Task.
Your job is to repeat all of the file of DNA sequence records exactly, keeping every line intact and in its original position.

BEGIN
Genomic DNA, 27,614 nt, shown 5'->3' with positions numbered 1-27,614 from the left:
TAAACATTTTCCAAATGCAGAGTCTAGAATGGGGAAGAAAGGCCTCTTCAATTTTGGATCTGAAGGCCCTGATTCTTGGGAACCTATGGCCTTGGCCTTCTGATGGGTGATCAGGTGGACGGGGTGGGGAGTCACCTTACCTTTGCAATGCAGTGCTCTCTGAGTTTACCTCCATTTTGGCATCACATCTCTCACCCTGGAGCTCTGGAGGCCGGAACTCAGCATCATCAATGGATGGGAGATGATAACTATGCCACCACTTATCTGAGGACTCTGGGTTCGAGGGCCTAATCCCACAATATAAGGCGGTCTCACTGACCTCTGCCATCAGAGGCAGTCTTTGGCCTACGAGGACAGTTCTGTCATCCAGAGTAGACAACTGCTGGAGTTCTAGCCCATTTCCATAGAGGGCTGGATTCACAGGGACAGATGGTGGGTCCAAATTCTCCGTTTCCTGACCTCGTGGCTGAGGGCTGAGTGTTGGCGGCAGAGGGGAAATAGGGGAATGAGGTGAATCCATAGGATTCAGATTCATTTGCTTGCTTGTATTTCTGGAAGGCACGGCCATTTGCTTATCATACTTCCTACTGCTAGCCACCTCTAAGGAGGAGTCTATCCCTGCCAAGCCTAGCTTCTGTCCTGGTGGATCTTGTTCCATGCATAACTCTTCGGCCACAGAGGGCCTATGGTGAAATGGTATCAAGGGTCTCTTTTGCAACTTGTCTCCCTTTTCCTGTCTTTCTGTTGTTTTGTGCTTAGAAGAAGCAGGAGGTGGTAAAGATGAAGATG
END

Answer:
Genomic DNA, 27,614 nt, shown 5'->3' with positions numbered 1-27,614 from the left:
TAAACATTTTCCAAATGCAGAGTCTAGAATGGGGAAGAAAGGCCTCTTCAATTTTGGATCTGAAGGCCCTGATTCTTGGGAACCTATGGCCTTGGCCTTCTGATGGGTGATCAGGTGGACGGGGTGGGGAGTCACCTTACCTTTGCAATGCAGTGCTCTCTGAGTTTACCTCCATTTTGGCATCACATCTCTCACCCTGGAGCTCTGGAGGCCGGAACTCAGCATCATCAATGGATGGGAGATGATAACTATGCCACCACTTATCTGAGGACTCTGGGTTCGAGGGCCTAATCCCACAATATAAGGCGGTCTCACTGACCTCTGCCATCAGAGGCAGTCTTTGGCCTACGAGGACAGTTCTGTCATCCAGAGTAGACAACTGCTGGAGTTCTAGCCCATTTCCATAGAGGGCTGGATTCACAGGGACAGATGGTGGGTCCAAATTCTCCGTTTCCTGACCTCGTGGCTGAGGGCTGAGTGTTGGCGGCAGAGGGGAAATAGGGGAATGAGGTGAATCCATAGGATTCAGATTCATTTGCTTGCTTGTATTTCTGGAAGGCACGGCCATTTGCTTATCATACTTCCTACTGCTAGCCACCTCTAAGGAGGAGTCTATCCCTGCCAAGCCTAGCTTCTGTCCTGGTGGATCTTGTTCCATGCATAACTCTTCGGCCACAGAGGGCCTATGGTGAAATGGTATCAAGGGTCTCTTTTGCAACTTGTCTCCCTTTTCCTGTCTTTCTGTTGTTTTGTGCTTAGAAGAAGCAGGAGGTGGTAAAGATGAAGATG